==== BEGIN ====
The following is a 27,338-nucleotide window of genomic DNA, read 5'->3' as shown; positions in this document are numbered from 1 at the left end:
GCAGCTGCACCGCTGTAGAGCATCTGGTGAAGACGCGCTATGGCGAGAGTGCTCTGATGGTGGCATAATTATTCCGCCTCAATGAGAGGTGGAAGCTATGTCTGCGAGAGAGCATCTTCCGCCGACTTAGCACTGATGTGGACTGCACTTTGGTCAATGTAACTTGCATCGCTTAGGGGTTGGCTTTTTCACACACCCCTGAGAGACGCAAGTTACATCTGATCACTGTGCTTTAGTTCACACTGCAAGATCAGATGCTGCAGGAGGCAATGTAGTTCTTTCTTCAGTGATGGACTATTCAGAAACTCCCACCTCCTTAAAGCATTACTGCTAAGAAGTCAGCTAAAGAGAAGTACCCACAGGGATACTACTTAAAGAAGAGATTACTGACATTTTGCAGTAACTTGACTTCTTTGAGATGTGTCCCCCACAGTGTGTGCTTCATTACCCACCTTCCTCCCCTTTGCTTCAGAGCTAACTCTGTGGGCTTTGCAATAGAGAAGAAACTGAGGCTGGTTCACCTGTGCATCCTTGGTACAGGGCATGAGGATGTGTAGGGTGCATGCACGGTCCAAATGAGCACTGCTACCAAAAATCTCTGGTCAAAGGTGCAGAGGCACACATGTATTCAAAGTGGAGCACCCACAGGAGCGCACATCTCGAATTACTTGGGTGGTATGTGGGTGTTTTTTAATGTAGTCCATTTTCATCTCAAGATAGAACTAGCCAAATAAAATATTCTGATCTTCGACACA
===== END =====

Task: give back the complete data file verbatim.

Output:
The following is a 27,338-nucleotide window of genomic DNA, read 5'->3' as shown; positions in this document are numbered from 1 at the left end:
GCAGCTGCACCGCTGTAGAGCATCTGGTGAAGACGCGCTATGGCGAGAGTGCTCTGATGGTGGCATAATTATTCCGCCTCAATGAGAGGTGGAAGCTATGTCTGCGAGAGAGCATCTTCCGCCGACTTAGCACTGATGTGGACTGCACTTTGGTCAATGTAACTTGCATCGCTTAGGGGTTGGCTTTTTCACACACCCCTGAGAGACGCAAGTTACATCTGATCACTGTGCTTTAGTTCACACTGCAAGATCAGATGCTGCAGGAGGCAATGTAGTTCTTTCTTCAGTGATGGACTATTCAGAAACTCCCACCTCCTTAAAGCATTACTGCTAAGAAGTCAGCTAAAGAGAAGTACCCACAGGGATACTACTTAAAGAAGAGATTACTGACATTTTGCAGTAACTTGACTTCTTTGAGATGTGTCCCCCACAGTGTGTGCTTCATTACCCACCTTCCTCCCCTTTGCTTCAGAGCTAACTCTGTGGGCTTTGCAATAGAGAAGAAACTGAGGCTGGTTCACCTGTGCATCCTTGGTACAGGGCATGAGGATGTGTAGGGTGCATGCACGGTCCAAATGAGCACTGCTACCAAAAATCTCTGGTCAAAGGTGCAGAGGCACACATGTATTCAAAGTGGAGCACCCACAGGAGCGCACATCTCGAATTACTTGGGTGGTATGTGGGTGTTTTTTAATGTAGTCCATTTTCATCTCAAGATAGAACTAGCCAAATAAAATATTCTGATCTTCGACACA